What's Best About the Debt Deal?


Democrats and Republicans have reached an agreement on the debt ceiling, and both sides will present the deal to their respective caucuses today.

The White House has released a fact sheet explaining the mechanics of the deal. Basically, Congress will have to make some guaranteed cuts now, and then think about how to make more in the future by way of a bipartisan committee. 

The committee's recommendations will be fast-tracked for a vote before the end of this year. If Congress fails to agree on how to implement this second round of cuts, then automatic cuts will kick in and do it for us. More specifically, if the bipartisan committee can't agree to the cuts by December of this year, then the automatic cuts (called sequesters) will start in January 2013.

The automatic cuts are the best part of this legislation; they have good effects on the legislative process and will give voters a clear choice in 2012.

These cuts are supposed to spur compromise because the politicians sent to the bipartisan committee must either decide what they want to cut, or have an impersonal, pre-set machine make cuts for them, and both sides stand to lose from quibbling away the opportunity to make careful choices about where to save money (conservatives will worry about cuts to the military and liberals will be concerned about education and infrastructure spending). Not only will this threat ensure that both sides agree to cuts, but it will also, for once, force congressional leaders to be more careful about what they buy, potentially giving us more efficient social programs.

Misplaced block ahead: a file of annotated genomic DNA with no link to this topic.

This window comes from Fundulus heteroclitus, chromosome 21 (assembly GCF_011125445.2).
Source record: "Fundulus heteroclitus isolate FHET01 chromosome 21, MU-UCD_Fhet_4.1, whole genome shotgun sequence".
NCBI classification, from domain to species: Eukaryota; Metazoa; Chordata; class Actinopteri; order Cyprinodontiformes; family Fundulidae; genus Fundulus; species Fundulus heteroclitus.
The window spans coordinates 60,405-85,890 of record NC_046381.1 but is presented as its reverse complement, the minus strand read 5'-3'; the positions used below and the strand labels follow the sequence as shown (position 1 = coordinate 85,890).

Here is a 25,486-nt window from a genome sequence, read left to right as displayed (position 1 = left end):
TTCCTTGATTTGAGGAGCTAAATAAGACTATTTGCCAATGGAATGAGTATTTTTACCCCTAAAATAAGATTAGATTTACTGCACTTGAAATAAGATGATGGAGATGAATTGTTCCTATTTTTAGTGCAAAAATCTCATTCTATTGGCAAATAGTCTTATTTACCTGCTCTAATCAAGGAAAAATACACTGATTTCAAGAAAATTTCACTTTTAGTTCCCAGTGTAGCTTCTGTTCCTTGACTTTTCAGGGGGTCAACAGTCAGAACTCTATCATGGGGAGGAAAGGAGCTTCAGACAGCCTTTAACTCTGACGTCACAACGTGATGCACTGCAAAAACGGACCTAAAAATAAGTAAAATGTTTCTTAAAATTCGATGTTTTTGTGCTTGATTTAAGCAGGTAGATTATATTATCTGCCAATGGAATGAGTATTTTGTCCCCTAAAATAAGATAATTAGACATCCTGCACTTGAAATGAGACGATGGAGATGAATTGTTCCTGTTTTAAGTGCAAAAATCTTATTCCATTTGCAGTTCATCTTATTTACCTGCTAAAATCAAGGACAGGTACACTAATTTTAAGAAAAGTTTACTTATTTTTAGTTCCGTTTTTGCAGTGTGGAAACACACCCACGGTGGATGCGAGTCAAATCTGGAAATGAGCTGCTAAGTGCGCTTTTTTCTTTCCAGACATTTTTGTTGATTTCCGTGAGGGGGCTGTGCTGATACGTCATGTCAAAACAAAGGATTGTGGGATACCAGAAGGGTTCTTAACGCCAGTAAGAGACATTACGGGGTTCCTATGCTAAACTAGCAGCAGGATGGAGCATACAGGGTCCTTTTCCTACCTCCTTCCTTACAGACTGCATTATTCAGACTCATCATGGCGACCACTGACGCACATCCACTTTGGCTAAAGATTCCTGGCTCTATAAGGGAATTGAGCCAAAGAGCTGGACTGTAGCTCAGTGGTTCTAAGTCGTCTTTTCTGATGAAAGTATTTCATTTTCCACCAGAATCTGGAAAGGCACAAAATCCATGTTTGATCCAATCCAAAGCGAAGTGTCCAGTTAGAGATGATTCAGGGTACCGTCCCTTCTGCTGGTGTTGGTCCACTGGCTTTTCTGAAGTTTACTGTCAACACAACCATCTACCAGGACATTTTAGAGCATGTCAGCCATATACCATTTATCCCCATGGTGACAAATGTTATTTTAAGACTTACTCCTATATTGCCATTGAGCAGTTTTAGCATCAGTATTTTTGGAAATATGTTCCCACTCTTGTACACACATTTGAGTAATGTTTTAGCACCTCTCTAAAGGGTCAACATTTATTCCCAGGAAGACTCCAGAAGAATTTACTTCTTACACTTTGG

There are two other far-sighted components to the automatic cuts. First, their delayed start keeps them from damaging the recovery (assuming you think there is such a thing as “the recovery”). Second, various entitlement programs were excepted, preventing impoverished citizens from feeling the brunt of the cutbacks.

All of these benefits could come to nothing though, if voters aren't careful about remaining engaged with our nation's finances. Because the threatened automatic cuts are just part of a law like any other, Congress could undo them. This is why the timing is smart for democratic reasons in addition to fiscal ones. The American people will get to see the handiwork of Congress and then listen to the candidates debate the wisdom of those concrete proposals. Further debt ceiling negotiations are pushed off until after the election so that brinksmanship won't enter into the discussion on the way to November.

The decisions of the debt committee will be a clear and achievable starting point for the debate between Barack Obama and whoever challenges him.

If Americans like what the bipartisan committee comes up with, they can make sure to elect a fiscal hawk who will veto attempts to play games with any agreed upon cuts. Both candidates will have to justify any deviations from the status quo, which represents an equilibrium point, for now, on the spending issue.

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